Peacock prunes assessment jungle

18th July 2003 at 01:00
THE Scottish Qualifications Authority's final plans to cut assessment and bureaucracy in 11 problem subjects has gained the support of the Education Minister.

Ahead of next month's results, Peter Peacock has backed the SQA review of the first tranche of subjects deemed to need more fundamental work on course structures and assessment. In-depth reviews are being carried out on seven more.

Unveiling the proposals, part of the Scottish Executive's decision to streamline the post-16 exam system, Mr Peacock said: "We are committed to simplifying the assessment and exam system while ensuring it continues to provide a rigorous assessment of students' abilities. Reducing red tape and streamlining the system allows teachers and lecturers to concentrate on what they do best - getting the best from their students."

The SQA has so far reviewed 70 subjects covering more than 200 courses and made significant changes. But 18 subjects demanded more scrutiny. Schools and colleges will be expected to introduce the changes for session 2004-05 except for music, which will be a year later.

Suggested changes:

* Accounting and finance: course structure should be revised to become two 60-hour units with improved progression and differentiation between levels and a course title that more closely reflects content.

* Administration: one 80-hour unit and one 40-hour unit. Content should be revised especially to take account of the use of new technology. Unit titles should be revised and units at all levels should be designed to be hierarchical.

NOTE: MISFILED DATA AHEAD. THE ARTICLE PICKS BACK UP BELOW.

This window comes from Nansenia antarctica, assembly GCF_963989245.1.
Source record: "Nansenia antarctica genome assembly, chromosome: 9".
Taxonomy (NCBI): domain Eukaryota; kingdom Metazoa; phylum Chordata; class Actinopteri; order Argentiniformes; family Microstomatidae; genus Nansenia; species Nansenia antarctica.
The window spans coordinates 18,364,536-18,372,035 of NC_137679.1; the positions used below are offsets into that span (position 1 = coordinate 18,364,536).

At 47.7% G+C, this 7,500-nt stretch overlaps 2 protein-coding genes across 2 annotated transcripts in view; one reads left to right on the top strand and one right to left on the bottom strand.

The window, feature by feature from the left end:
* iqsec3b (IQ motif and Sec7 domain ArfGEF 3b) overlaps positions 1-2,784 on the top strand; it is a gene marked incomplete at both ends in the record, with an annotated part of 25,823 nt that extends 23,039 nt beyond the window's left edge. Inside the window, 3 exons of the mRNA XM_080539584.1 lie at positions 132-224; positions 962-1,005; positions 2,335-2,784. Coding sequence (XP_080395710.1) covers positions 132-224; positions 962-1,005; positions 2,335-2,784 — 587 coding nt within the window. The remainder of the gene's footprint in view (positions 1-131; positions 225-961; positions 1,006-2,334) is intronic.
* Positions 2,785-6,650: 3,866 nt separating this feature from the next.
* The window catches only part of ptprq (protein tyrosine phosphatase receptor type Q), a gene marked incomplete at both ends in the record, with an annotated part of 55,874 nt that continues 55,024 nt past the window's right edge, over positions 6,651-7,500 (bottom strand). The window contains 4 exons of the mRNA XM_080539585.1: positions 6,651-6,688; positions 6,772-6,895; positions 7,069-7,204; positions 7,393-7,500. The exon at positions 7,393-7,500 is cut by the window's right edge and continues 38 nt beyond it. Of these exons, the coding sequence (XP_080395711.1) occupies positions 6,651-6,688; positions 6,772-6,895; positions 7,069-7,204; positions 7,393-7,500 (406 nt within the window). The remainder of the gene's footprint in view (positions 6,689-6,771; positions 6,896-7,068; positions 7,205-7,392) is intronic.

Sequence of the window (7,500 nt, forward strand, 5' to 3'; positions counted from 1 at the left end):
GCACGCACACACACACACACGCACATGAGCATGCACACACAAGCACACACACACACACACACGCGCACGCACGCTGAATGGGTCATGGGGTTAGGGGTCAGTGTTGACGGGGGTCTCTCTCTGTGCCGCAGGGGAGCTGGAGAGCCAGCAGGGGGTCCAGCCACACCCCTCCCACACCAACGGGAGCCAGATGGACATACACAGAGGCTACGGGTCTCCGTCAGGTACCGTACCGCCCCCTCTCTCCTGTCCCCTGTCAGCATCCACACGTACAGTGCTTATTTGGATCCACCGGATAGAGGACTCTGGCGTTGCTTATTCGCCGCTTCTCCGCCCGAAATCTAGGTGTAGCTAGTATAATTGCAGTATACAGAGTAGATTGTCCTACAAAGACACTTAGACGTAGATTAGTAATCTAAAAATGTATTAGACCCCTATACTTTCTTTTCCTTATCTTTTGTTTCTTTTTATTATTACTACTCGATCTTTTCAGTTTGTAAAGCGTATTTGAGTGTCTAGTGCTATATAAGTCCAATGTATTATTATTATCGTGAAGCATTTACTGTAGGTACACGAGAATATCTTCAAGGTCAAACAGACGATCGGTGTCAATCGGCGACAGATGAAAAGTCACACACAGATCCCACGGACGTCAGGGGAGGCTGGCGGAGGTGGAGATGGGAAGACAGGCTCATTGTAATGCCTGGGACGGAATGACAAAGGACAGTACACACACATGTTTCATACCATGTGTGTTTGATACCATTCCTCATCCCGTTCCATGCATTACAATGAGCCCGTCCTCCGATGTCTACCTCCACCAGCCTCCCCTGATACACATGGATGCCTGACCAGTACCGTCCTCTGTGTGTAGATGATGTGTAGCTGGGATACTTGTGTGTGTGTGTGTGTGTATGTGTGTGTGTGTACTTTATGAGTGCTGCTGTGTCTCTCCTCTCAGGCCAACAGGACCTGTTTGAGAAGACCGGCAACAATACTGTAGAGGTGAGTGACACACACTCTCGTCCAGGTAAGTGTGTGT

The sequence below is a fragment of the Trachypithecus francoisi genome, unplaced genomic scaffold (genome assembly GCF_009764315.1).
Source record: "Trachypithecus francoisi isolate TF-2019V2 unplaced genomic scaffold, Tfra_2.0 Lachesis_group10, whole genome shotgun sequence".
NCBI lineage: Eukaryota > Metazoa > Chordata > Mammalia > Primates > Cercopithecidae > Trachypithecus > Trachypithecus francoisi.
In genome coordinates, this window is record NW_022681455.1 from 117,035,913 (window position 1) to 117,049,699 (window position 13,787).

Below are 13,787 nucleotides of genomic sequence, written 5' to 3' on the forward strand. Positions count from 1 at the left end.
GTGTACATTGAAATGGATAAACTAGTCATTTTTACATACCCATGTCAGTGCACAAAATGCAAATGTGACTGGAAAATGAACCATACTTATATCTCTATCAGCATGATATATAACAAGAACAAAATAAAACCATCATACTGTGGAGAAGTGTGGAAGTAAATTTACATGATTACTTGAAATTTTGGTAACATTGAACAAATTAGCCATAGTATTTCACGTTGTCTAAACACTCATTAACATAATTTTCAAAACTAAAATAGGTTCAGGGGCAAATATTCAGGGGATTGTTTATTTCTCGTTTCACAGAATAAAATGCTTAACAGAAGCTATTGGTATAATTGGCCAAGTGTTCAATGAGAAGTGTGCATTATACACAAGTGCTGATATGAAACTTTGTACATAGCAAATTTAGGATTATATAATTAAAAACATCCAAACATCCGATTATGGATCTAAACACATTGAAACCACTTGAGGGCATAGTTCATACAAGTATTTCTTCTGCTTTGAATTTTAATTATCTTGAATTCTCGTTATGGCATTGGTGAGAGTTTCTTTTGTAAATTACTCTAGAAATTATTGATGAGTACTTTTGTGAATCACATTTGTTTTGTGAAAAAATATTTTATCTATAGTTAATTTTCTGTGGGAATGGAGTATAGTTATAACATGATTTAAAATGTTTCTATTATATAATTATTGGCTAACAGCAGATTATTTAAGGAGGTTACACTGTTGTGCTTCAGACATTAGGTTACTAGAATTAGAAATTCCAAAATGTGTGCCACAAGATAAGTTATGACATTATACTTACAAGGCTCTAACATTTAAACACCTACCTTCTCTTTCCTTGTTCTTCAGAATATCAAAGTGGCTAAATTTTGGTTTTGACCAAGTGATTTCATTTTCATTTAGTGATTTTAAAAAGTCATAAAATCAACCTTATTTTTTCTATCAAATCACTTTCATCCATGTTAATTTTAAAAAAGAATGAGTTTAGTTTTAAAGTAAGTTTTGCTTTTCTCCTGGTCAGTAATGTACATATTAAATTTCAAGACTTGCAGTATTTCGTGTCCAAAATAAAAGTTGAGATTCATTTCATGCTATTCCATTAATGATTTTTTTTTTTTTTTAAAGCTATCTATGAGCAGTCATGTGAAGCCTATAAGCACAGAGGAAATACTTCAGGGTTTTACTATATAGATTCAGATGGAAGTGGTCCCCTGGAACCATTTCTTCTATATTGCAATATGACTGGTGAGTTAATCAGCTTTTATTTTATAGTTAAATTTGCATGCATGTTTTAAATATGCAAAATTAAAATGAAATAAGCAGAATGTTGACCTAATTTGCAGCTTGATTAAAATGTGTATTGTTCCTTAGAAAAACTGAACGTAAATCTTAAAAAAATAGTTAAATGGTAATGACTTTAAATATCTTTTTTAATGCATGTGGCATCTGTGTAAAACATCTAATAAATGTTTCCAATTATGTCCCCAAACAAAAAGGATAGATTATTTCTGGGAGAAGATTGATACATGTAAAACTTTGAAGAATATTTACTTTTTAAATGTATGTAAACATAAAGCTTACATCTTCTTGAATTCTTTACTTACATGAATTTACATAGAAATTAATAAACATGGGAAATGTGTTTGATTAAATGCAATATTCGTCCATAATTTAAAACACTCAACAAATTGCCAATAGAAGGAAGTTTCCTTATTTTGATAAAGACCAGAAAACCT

* Computinginformation systems: two mandatory 40-hour units and a further 40-hour unit chosen from two or three options. Each unit should have two outcomes, one detailing knowledge and understanding and the other practical skills.

* Craft and design: three mandatory units at each level from Intermediate 1 to Higher. Weighting of marks should reflect the balance of knowledge, understanding and skill within courses.

* Geography: internal and external assessment should be reviewed to eliminate duplication. Intermediate 1 and 2 and Higher units should be retitled to show progression more clearly. The choice of topics at Intermediate 2 should be revised to reflect that available at Highers.

* Media studies: three 40-hour units with two 40-hour units at Intermediate 2 and Higher covering media analysis (fiction) and media analysis(non-fiction). Reduced internal assessment.

* Physical education: two 60-hour units at Intermediate 1 and 2 and Higher.

Volume of assessment reduced and duplication eliminated. New assessment banks and exemplar material created.

* Psychology: three mandatory units from Intermediate 1 to Higher. External assessment should consist of a question paper at Intermediate 1 and 2 and a question paper and research investigation at Higher.

* Religious, moral and philosophical studies: three mandatory units at Intermediate 1 and 2 and Higher. New course content, particularly to reflect contemporary concerns and viewpoints.

* Music: consultation carried out but no consensus on the best way forward.

New proposals - subject to consultation - have been developed and changes are set to be introduced in 2005-06.

Log-in as an existing print or digital subscriber

Forgotten your subscriber ID?


To access this content and the full TES archive, subscribe now.

View subscriber offers


Get TES online and delivered to your door – for less than the price of a coffee

Save 33% off the cover price with this great subscription offer. Every copy delivered to your door by first-class post, plus full access to TES online and the TES app for just £1.90 per week.
Subscribers also enjoy a range of fantastic offers and benefits worth over £270:

  • Discounts off TES Institute courses
  • Access over 200,000 articles in the TES online archive
  • Free Tastecard membership worth £79.99
  • Discounts with Zipcar,, Virgin Wines and other partners
Order your low-cost subscription today